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Gillian Slovo (father Joe Slovo, mother Ruth First) was educated in Britain where she has spent all her adult life. Since Nelson Mandela's release she has made frequent visits to South Africa. She has written eleven books.
This remarkable exposition of a Truth Commission amnesty hearing in a backwater South African town underscores that "the full truth" is more complex than court transcript or verdict can ever reveal. South African police brutally tortured and murdered at will in their unfettered efforts to crush the "terrorist" acts of black rebels against apartheid. Now those rebels occupy the higher branches of government while the offending policemen are imprisoned. Sarah Barcant left the dusty, dead-end town of Smitsrivier 14 years ago to become a successful New York City prosecutor, but drops everything to heed the call of hometown mentor and antiapartheid activist Ben Hoffman. Ben represents brilliant legislator Alex Mpondo at the amnesty hearing of former Smitsrivier policeman Dirk Hendricks, who brutally tortured Alex and knows the truth about the murder of his friend Steve Sizela. Steve's body and killer were never found, and Steve's parents push Sarah to use Dirk's hearing to implicate Pieter Muller, another policeman, never charged, who now runs a security firm in Smitsrivier. Slovo (Catnap; Every Secret Thing), herself the daughter of antiapartheid activists, skillfully handles Sarah's quandary of returning to face her past and reexamine her life in the light of long-term exile. The reader can almost taste the dust and feel the heat of the stultifying locale; the scatter of words in Afrikaans enhances the absorbing, fast-paced narrative. Amnesty hearings are meant to bring closure to the violent period that ended apartheid by forgiving crimes by former officials, where possible. But this powerful novel full of legal and emotional twists and turns strips bare the torment forever ingrained in victim and jailer alike, a torment that runs through all segments of post-apartheid society. (Jan.) Copyright 2001 Cahners Business Information.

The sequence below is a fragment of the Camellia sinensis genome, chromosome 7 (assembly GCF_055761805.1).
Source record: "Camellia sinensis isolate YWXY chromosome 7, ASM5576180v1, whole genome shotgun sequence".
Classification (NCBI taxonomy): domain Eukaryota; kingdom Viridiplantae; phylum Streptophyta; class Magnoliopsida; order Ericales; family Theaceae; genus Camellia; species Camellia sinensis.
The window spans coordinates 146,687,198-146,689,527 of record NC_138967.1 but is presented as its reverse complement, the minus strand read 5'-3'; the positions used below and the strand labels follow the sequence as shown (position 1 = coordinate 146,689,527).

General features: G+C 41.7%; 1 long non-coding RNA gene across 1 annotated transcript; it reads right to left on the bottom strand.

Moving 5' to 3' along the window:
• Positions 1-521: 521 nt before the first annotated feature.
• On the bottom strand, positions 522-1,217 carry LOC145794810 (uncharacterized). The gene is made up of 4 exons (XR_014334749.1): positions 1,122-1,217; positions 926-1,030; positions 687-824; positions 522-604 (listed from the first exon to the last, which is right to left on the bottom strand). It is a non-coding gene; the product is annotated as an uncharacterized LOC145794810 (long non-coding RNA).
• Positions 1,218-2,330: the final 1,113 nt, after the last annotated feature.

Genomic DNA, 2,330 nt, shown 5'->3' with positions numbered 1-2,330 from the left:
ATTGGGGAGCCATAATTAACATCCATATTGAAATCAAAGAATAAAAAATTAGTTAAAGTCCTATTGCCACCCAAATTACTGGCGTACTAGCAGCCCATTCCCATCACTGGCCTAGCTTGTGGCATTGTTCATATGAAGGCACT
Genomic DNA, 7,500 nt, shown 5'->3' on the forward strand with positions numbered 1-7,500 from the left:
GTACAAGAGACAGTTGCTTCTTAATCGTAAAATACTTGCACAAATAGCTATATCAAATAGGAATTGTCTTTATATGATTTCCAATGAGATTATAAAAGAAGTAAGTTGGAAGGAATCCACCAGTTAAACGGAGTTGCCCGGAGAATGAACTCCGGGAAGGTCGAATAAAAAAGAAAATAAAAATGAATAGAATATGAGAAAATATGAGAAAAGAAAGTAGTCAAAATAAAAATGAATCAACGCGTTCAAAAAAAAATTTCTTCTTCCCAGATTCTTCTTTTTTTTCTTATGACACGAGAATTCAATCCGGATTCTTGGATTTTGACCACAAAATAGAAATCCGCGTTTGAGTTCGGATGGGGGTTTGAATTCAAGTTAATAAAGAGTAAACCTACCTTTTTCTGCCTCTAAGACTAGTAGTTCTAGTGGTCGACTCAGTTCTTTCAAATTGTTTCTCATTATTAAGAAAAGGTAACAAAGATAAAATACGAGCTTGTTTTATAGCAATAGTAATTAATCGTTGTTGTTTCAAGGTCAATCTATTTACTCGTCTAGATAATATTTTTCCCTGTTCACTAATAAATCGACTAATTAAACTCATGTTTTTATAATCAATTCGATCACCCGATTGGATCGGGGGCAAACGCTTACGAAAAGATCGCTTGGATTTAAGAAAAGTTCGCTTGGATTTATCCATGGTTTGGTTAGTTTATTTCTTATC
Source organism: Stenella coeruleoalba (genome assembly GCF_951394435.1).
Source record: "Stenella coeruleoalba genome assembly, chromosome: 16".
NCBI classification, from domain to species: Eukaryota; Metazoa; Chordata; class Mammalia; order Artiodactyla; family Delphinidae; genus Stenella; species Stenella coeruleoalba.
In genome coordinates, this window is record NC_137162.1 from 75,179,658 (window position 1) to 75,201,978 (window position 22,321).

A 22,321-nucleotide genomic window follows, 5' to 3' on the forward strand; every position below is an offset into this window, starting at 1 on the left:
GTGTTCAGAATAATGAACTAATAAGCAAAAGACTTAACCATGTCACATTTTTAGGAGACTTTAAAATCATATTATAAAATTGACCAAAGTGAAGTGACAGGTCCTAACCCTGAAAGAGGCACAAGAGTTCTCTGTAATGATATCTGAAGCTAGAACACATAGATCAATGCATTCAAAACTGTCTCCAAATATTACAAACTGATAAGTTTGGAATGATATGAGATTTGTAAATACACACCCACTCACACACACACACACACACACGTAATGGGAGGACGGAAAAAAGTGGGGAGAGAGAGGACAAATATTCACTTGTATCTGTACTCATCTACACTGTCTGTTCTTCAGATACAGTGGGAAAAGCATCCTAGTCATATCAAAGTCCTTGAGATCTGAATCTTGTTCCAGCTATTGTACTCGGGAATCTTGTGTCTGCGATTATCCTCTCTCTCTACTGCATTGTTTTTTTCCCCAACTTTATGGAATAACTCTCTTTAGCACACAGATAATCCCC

'A rich, ambitious and powerful novel.' THE TIMES 'This is a beautifully written novel, with the pace and twists of a thriller and the atmosphere, scents and space of Africa.' GUARDIAN 'Covers the territory of Bernard Schlink's post-Holocaust novel The Reader as well as J.M. Coetzee's Booker-winning Disgrace.' SUNDAY TELEGRAPH
The author of several mysteries and the memoir Every Secret Thing: My Family, My Country, about her life as the daughter of white South African antiapartheid activists, Slovo takes several chapters to hit her stride here, but once she does her latest novel heats up. Sarah Barcant, an expatriate lawyer living in New York, is called back to rural South Africa to help her mentor present a case against Dirk Hendricks, an admitted torturer, for a Truth Commission hearing. The victim, Alex Mpondo, now an MP in the new government, would rather forget the whole horrifying experience. Instead, he is pressured to testify by the father of his close friend, who is desperately seeking closure for his son's death at the hands of Hendricks's boss, former police interrogator Pieter Muller. This compelling tale reunites torturer and victim, exploring issues of guilt and complicity, loyalty and betrayal, and truth and justice. Liberal use of South Africanisms lends authenticity and flavor. Recommended for public libraries and academic libraries with an interest in contemporary South Africa. Christine Perkins, Jackson Cty. Lib. Svcs., Medford, OR Copyright 2001 Cahners Business Information.